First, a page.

With over 300 of the Boeing 737 MAX jets grounded worldwide, United Technologies has seen an increase in demand for its aircraft maintenance parts and services for airlines’ other aircraft and, as a consequence, has raised its full-year sales and profit forecast.
It is one of the first companies to openly signal that it has made gains on the back of the 737 MAX problems, with shares rising as much as 2.7% in morning trade after the announcement. “There is impetus on the airlines and the (maintenance and repair) shops to ensure that the existing fleet is in a ready-to-fly state,” United Technologies Chief Financial Officer Akhil Johri told Reuters news agency, talking about the MAX grounding. “In that environment, the [repair] shops and the airlines are ensuring that they have the parts supply available and that is definitely helping [United Technologies].” United Technologies also announced that sales in its Collins aerospace unit, which makes engine components, landing gear, wheels and brakes, and interior and exterior aircraft lighting, rose approximately by 66% to US$6.58 billion in the second quarter. Johri added that growth in the unit will slow down in the second half of the year as stocking of spare parts by airlines and shops eases with the likelihood of the 737 MAX returning to the skies.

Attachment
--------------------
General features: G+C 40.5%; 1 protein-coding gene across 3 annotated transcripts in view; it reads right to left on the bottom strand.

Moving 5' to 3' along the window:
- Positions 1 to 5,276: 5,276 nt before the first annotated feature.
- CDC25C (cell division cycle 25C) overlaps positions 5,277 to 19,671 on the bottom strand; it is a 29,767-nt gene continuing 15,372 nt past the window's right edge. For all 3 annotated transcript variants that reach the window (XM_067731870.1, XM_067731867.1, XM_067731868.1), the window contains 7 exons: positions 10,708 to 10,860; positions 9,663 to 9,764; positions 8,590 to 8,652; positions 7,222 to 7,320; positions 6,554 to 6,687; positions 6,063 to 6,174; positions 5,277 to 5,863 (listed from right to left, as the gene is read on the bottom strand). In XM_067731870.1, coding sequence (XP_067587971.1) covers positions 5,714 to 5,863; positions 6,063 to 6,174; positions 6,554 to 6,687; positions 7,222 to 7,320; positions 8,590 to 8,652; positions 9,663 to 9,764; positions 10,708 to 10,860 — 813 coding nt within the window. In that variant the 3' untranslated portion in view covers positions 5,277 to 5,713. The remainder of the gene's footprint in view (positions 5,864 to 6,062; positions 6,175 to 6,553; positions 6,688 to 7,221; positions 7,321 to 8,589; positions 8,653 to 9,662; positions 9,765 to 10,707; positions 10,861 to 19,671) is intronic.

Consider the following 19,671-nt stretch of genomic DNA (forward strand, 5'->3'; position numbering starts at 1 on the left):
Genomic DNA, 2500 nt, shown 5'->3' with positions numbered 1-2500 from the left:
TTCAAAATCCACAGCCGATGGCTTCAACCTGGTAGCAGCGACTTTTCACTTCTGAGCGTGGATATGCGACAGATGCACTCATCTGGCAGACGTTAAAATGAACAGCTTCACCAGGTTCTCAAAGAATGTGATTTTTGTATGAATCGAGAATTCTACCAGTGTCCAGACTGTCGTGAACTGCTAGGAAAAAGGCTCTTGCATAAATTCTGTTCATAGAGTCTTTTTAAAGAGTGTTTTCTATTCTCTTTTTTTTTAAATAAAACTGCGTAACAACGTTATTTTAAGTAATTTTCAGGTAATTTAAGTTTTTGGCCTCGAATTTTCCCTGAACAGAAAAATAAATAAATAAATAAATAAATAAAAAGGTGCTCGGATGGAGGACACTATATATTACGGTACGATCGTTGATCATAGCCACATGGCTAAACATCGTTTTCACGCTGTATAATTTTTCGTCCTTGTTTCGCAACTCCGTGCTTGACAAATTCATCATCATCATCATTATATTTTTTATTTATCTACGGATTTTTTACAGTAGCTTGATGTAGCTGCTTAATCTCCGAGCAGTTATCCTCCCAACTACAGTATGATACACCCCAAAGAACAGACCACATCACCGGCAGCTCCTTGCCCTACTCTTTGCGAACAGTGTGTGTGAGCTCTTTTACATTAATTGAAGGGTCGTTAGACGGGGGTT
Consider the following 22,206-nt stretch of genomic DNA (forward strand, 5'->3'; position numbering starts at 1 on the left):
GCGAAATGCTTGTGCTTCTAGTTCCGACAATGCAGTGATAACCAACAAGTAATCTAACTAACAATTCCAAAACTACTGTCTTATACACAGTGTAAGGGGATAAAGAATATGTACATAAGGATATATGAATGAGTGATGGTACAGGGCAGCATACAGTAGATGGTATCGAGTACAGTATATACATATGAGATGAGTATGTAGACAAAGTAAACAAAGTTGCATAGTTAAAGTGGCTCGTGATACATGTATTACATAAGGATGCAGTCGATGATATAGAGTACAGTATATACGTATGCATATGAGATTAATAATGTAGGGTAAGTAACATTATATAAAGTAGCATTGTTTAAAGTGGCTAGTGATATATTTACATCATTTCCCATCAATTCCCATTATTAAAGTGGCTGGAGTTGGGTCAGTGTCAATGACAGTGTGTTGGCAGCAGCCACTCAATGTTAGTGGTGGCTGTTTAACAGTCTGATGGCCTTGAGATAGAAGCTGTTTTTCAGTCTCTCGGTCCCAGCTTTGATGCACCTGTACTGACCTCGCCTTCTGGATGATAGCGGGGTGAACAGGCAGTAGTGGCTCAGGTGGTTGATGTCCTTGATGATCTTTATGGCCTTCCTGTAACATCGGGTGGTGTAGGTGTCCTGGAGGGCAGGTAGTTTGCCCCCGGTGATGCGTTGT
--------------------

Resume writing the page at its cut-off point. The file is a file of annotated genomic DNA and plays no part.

United Technology said it anticipates its acquisition of Rockwell Collins will add an extra US$150 million in sales and 15 cents per share to its profit in 2019. UTC reported earnings per share of US$2.20 for the quarter ended June 30, beating the average analyst estimate of US$2.05, based on IBES data from Refinitiv.